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Boston Fire Chief Remembers the Horror and Tries to Move On

Dennis Keeley is grateful for the support over the year since the Boston bombings, but he's eager to move on--as he runs his first marathon.

The Boston Marathon was into its sixth hour when Dennis Keeley, a district fire chief, looked at his watch. It was almost 3 p.m. — time to head back to the office, take care of paperwork, make sure the nightside staff knew their assignments.

He had never run the race himself, but he knew the routine: He had put in 27 years with the department, six as the man in charge of District 4, which covers 600,000 people across the Back Bay and South End, including the joyous last mile of the route.

His driver made it about a block, back toward the firehouse, when Keeley heard a buddy scream over the radio: We have an explosion at the finish line. Then, a moment later: It’s mass casualty. Send help.

What the chief saw

The driver hopped an island, headed for Ring Road, just off the Boylston Street finish. Keeley looked down the street and saw a wall of people, thousands upon thousands, panicked and running right at him.

He moved a block away to set up a command post, and it was worse: He was overrun by people. Bleeding and screaming for help. Clinging to firefighters as a drowning, flailing swimmer might grab for a lifeguard.

Keeley was the first district commander on the scene.

He fished his gear out of the back of his car. He saw an older couple, maybe mid- to late 70s, staring across the street at the wreckage of one of the bombs.

He told them: “Hey guys, you got to get out of here.” He turned around, put his gear on. They were still standing there. He said: “Guys, you’ve got to get out of here.” The man looked back at him, dazed.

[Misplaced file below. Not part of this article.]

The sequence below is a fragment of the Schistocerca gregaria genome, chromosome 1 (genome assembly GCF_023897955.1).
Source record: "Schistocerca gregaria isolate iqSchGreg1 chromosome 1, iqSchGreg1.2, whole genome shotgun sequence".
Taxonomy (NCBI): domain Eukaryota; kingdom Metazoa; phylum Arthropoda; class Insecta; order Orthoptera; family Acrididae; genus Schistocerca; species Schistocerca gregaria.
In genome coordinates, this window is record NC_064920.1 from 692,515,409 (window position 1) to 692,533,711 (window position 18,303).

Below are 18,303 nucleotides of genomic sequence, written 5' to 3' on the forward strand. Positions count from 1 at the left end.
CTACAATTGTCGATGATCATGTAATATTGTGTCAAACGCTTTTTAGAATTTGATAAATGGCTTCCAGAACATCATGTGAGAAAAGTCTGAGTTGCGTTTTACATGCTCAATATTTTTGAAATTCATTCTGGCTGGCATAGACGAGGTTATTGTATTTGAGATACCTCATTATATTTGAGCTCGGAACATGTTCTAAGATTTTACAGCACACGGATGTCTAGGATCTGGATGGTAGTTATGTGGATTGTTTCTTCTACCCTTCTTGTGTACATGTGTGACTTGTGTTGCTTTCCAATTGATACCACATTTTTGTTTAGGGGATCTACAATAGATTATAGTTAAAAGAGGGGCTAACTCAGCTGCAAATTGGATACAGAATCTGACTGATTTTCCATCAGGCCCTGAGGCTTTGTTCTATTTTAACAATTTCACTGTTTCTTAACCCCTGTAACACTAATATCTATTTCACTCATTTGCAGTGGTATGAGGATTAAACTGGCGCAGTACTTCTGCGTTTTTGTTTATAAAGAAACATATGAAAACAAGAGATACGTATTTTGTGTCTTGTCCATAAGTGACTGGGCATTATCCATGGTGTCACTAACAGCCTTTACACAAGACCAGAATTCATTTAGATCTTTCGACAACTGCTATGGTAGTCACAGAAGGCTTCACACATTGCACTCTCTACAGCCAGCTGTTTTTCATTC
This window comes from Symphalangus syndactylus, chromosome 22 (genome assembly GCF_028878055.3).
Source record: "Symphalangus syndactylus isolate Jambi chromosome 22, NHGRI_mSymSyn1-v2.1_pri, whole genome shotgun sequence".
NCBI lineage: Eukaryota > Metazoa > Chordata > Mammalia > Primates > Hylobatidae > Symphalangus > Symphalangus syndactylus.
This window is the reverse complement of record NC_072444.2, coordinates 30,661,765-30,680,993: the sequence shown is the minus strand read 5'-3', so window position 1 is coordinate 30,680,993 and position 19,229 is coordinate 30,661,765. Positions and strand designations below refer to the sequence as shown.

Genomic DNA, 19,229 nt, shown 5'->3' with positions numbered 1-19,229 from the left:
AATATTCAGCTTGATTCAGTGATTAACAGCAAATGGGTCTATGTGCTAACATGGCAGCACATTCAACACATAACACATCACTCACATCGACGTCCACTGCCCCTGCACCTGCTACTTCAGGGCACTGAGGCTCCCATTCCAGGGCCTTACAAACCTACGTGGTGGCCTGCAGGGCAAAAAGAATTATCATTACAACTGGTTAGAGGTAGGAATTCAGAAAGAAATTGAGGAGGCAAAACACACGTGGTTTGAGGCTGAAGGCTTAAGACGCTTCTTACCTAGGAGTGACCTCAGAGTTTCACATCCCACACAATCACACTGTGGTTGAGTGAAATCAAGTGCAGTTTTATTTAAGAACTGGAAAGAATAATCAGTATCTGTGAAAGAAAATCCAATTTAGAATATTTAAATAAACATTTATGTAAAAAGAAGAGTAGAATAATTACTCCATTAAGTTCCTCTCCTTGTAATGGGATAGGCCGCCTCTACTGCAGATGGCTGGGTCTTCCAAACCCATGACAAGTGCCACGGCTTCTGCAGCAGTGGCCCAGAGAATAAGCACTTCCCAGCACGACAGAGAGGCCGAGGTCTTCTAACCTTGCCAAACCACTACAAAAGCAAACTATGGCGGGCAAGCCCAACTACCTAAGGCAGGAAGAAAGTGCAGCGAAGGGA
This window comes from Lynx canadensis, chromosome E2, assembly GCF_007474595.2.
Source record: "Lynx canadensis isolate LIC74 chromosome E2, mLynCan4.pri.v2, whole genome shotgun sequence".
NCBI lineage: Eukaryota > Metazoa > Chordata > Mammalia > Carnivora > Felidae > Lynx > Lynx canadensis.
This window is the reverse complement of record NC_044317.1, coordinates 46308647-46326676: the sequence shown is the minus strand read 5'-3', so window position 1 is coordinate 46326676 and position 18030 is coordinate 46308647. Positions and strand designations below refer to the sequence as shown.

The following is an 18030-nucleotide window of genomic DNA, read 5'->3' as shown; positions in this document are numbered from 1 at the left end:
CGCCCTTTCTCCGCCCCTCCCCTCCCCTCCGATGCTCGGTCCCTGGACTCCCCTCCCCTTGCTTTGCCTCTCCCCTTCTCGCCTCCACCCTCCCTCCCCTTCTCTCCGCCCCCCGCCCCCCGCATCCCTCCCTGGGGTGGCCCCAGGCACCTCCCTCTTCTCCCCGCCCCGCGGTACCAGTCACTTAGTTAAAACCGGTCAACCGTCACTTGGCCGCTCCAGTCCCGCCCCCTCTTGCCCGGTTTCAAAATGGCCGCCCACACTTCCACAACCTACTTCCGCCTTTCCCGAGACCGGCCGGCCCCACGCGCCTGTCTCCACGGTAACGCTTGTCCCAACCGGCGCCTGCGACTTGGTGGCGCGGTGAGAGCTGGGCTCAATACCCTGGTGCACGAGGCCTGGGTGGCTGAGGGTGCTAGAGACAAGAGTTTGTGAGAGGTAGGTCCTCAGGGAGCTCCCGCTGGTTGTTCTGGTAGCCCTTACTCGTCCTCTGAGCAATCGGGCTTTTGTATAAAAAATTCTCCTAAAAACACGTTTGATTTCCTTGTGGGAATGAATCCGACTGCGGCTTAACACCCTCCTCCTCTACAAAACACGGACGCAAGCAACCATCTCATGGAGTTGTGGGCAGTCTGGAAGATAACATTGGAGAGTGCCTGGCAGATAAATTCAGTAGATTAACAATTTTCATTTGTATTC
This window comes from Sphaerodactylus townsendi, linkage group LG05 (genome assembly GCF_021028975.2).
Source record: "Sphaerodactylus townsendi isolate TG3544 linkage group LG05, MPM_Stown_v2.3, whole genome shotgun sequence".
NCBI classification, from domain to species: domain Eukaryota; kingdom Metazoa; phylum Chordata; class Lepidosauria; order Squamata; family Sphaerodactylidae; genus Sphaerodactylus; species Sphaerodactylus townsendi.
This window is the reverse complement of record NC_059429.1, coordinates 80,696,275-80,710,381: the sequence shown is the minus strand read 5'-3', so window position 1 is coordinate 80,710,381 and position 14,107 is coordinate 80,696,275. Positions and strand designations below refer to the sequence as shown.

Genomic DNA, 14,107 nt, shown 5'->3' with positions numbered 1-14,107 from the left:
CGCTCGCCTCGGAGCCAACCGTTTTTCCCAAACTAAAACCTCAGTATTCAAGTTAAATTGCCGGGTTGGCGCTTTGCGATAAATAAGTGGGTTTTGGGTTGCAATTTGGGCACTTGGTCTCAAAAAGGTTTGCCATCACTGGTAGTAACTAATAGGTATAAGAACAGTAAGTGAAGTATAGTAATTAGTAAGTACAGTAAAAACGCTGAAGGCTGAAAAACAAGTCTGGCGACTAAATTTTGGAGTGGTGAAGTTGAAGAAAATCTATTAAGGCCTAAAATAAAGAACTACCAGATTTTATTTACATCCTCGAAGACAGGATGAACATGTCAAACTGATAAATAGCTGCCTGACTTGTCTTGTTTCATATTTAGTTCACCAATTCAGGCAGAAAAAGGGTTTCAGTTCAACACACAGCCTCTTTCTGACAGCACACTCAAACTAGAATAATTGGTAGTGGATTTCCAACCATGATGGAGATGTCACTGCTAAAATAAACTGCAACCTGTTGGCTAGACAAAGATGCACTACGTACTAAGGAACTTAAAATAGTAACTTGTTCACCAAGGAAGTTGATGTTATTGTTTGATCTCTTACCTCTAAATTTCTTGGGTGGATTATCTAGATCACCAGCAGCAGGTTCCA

“I went right up to his face, and I grabbed him by the arms, and I said, ‘RUN for your LIFE.’ I’ve never used that phrase in my entire life. And I, like, shocked him. He grabbed his wife and they ran up the street.”

“So I said, ‘Huh, that worked,’” he said. “It’s the only way I could get people to move. They were dazed and shocked, and I had to get their attention. ‘Get the f--- outta here’ wasn’t working.”

A simple reminder

Keeley, 57, was reflecting in his firehouse office on the day of the anniversary, last Tuesday.

At a table nearby, four firefighters were eating lunch — open-faced smoked-ham subs — and glancing up at a television feed of the memorial service, where Vice President Joe Biden was speaking.

On the walls were the typical trappings of an American firehouse. Flags, black-and-white photos of crews long forgotten. Little shields with the names Ladder 7, Engine 17. By the stove there was a spatula with a “17” carved into it.

There was only one noticeable tribute to the marathon. A woman sent the firehouse her marathon medal from last year, with its blue and yellow ribbon, and attached a letter to it. She had not finished the race. She signed the letter only by her bib number, 19509.

“I still have not earned the medal that I was given,” the letter said, “but you have and I would like you to have mine. You were the first heroes we saw as we stood on the corner of Boylston.”

Engine 7, Ladder 17, had taken every brownie package, every thank you note, every hug, channeled it into that one letter, and framed it for the firehouse wall.